Monday, March 2, 2009

A Charles Dickens Aficianado

My hubby and I just finished watching the entire BBC production of "Bleak House" by Charles Dickens. It was on 3 DVDs in roughly 15 episodes, and we enjoyed every bit. (We had it compliments of Netflix). I am a big Charles Dickens fan. I had seen "A Christmas Carol" in every form known to man, from Albert Finney to Donald Duck, but never read any Dickens, until 9th grade English, where we were compelled to read "Great Expectations" for class. I expected to hate it when I saw that the protagonist's name was Pip. I mean, really! But soon I was lost in the story, and when we had the daily quizzes about such trivia as the color of the vase on the mantel in Chapter One, I had trouble answering because I was pondering Pip's fortune and who supplied it, many, many chapters further on.

When I had finished that book I went on to read, on my own, "Oliver Twist" and "David Copperfield". I began "A Tale of Two Cities" but for some reason never read more than a chapter, and then I was on to another author for a while. But when our youngest son got old enough for Dickens, he was as taken with him as I had been at his age, and he begged and cajoled me to read "A Tale of Two Cities" all the way through. I did, and WOW, what a story! I proceeded to read "A Christmas Carol," "Bleak House," "Nicholas Nickleby" and "Our Mutual Friend," along with a slim volume Dickens had co-written with someone else, called "A House to Let", and I thoroughly enjoyed them all. I intend to continue reading more of his stories, but they are best savoured and not devoured, so I'm taking a breather. But that doesn't stop me from enjoying the theatre productions on DVD or PBS when the chance arises!

Some people seem a bit intimidated by Dickens because his books are usually long, peopled with multiple fully fleshed out characters and often of a somewhat sombre nature. But when he was originally published, it was in the newspapers in the form of serial stories, a segment at a time for weeks and weeks, and not meant to be read all at once! And although the subject matter can be grim at times, it is relieved by humor and a deliciously sly sarcastic wit that shows the best and the worst that humankind has to offer. These books are great character studies, as well as windows in to cultures at different times in England's history. They are very good reads, but also mini-educations! For instance, "Bleak House" exposes the justice system, "Oliver Twist" the charitable institutions, and "A Tale of Two Cities" gives an inside view of the French Revolution in chilling prose to rival any suspense story written today! Every time I go to the library I discover a "brand new" (to me!) treasure left behind by Mr. Charles Dickens and slowly I hope to sample them all. Any other Dickens fans?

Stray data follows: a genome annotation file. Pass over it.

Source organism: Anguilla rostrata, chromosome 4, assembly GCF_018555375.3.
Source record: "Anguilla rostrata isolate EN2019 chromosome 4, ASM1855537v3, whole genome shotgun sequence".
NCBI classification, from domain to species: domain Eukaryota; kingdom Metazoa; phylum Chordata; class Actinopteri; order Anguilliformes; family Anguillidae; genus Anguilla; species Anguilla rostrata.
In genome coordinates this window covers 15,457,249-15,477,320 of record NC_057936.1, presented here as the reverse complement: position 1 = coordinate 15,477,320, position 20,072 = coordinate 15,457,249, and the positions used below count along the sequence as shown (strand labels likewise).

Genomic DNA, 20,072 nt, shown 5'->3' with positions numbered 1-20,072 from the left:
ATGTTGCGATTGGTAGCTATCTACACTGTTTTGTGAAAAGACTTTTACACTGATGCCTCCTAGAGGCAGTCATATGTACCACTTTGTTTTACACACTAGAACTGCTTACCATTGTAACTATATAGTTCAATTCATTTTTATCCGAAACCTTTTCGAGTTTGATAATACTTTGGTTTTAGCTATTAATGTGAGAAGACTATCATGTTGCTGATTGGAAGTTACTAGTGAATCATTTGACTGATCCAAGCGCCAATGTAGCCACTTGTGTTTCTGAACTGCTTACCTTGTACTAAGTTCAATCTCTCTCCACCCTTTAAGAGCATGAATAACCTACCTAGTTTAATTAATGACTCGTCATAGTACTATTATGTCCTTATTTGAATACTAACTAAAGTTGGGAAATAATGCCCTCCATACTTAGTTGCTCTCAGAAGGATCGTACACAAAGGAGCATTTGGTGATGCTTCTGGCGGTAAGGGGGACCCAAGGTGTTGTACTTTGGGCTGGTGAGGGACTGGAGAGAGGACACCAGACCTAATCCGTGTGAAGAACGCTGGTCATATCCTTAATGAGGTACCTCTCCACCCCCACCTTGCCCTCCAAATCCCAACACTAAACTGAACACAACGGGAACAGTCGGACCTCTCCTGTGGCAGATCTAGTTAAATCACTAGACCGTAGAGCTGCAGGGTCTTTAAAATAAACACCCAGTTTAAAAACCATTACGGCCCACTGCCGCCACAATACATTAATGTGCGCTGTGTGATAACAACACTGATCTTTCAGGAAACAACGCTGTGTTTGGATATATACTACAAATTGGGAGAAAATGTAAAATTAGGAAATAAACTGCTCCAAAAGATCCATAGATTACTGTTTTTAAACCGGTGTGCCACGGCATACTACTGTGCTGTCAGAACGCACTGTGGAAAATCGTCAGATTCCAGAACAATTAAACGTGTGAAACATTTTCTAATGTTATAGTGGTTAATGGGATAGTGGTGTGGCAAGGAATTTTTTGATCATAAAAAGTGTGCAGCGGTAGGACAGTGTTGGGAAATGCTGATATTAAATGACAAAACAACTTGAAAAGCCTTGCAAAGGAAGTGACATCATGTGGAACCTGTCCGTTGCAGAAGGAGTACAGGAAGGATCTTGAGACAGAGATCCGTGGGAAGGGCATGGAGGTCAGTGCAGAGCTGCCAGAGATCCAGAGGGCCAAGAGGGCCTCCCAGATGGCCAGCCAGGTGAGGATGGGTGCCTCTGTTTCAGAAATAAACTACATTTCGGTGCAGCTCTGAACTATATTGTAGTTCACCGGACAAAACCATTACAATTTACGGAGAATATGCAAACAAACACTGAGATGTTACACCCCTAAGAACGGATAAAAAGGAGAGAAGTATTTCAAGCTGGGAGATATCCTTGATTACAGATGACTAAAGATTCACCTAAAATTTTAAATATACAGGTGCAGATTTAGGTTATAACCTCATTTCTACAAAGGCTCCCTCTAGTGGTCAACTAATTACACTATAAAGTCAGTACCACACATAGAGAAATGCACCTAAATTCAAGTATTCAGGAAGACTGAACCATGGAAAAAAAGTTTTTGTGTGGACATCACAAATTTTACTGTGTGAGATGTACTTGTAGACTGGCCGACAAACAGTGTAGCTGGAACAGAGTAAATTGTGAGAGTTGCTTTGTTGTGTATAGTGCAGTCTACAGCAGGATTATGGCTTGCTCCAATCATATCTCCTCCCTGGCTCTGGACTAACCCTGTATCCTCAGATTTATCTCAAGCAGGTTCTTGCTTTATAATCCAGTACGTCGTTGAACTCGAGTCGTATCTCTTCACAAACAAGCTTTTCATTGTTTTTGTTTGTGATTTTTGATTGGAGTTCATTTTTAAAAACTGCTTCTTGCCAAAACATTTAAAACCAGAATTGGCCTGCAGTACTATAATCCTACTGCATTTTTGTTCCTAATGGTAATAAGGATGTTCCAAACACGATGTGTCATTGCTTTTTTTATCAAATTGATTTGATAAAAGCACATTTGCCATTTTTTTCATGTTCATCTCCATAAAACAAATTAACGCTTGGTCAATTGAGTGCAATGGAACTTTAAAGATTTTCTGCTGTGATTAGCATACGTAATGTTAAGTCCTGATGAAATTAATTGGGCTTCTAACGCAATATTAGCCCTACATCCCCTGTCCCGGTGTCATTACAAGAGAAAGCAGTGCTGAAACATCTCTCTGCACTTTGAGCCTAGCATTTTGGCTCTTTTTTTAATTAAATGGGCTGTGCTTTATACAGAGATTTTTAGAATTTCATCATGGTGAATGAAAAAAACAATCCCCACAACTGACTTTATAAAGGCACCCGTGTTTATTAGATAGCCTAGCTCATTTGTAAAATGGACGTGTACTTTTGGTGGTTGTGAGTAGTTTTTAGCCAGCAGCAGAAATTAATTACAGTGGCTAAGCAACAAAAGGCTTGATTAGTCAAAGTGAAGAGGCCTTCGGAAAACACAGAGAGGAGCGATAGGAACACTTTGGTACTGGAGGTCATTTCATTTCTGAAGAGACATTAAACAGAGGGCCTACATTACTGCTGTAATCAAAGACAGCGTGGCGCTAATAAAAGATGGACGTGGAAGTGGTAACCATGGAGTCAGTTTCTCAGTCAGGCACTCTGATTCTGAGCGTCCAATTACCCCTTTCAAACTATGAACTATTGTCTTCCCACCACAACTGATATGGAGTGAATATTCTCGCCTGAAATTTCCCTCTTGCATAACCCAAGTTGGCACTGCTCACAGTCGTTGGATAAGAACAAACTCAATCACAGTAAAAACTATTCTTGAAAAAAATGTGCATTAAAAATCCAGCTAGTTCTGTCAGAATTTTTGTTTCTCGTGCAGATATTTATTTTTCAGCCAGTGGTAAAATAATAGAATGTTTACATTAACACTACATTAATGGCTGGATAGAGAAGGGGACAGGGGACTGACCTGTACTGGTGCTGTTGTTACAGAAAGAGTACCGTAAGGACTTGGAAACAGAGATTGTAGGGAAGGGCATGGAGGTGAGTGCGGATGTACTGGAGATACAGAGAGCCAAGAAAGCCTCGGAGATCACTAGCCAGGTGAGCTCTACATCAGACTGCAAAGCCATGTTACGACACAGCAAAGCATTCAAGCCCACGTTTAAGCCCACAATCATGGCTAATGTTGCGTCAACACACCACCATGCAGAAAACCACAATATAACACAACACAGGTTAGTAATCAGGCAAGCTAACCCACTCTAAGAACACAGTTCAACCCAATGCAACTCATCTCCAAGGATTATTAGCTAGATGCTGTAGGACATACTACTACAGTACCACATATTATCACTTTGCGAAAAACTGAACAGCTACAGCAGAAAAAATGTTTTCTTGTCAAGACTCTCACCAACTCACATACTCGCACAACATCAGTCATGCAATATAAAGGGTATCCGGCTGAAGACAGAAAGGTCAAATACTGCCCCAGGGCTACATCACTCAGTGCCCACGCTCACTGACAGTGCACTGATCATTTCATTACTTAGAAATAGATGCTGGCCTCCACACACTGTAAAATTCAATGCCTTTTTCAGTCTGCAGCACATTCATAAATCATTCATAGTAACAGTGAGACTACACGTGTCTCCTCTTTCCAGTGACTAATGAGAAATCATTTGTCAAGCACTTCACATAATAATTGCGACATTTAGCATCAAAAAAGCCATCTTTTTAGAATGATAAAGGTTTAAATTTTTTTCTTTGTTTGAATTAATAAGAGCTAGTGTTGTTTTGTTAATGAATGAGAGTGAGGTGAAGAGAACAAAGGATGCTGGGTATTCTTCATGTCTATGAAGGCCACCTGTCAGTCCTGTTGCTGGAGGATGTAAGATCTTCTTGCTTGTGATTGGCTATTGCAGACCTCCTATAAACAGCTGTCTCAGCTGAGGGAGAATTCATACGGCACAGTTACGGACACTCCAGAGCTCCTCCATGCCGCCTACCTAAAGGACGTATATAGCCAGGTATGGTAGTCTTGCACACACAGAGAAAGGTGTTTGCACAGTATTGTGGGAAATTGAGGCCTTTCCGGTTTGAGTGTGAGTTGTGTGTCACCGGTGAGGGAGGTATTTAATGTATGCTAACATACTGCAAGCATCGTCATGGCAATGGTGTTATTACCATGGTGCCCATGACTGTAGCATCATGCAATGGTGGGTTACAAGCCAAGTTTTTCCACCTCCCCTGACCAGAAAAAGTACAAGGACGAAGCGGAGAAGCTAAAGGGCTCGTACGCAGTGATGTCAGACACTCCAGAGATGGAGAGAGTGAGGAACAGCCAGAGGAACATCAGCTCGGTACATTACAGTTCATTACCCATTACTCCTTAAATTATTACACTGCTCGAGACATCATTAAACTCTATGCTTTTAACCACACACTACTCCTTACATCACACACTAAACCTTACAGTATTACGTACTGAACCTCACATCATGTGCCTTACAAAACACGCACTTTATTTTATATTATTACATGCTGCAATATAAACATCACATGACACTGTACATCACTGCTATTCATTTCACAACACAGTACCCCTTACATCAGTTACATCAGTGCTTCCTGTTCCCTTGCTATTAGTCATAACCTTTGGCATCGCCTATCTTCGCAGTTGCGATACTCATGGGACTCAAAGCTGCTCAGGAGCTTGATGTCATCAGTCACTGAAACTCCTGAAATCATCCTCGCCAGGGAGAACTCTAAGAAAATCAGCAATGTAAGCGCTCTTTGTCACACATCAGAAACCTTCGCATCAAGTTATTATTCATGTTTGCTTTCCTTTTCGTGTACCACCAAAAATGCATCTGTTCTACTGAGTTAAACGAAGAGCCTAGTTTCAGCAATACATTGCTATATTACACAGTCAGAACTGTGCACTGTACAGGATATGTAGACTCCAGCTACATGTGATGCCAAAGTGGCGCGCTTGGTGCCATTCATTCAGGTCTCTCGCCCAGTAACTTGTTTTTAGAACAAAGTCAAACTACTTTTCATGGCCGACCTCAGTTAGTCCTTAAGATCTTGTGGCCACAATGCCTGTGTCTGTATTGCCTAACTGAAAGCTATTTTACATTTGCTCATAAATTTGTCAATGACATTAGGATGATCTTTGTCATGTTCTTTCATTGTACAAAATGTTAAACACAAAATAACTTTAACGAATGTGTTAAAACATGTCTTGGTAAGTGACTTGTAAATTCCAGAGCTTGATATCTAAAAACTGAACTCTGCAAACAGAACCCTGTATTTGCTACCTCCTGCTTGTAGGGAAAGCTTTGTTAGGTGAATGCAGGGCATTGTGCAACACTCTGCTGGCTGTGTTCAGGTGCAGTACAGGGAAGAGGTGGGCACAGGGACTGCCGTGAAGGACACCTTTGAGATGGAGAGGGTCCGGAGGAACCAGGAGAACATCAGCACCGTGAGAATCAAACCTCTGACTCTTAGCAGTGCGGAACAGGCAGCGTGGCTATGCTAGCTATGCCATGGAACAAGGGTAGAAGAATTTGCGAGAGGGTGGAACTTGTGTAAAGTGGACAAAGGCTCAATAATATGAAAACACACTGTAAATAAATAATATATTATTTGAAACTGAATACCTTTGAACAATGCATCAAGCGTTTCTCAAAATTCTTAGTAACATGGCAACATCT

14 comments:

Connie said...

I love A Christmas Carol in all forms including the written form!
Read Great Expectations with trepidation b/c it was required reading and enjoyed it. Have some on my reading list.

Ruth Hull Chatlien said...

Dickens fan here too. David Copperfield is a personal favorite, although I've read Great Expectations about five times. (I think I've read Copperfield 8 or 9.) I've read all the others you mention. I have issues with one of the narrative voices in Bleak House, but I like all the others.

I'd recommend Hard Times for your next foray.

nikkipolani said...

Tracie, I loved reading Bleak House and have enjoyed the BBC films as well. My other favorite Dickens is Our Mutual Friend.

Cherdecor said...

The first movie my husband, then boy friend, took me to was Oliver Twist.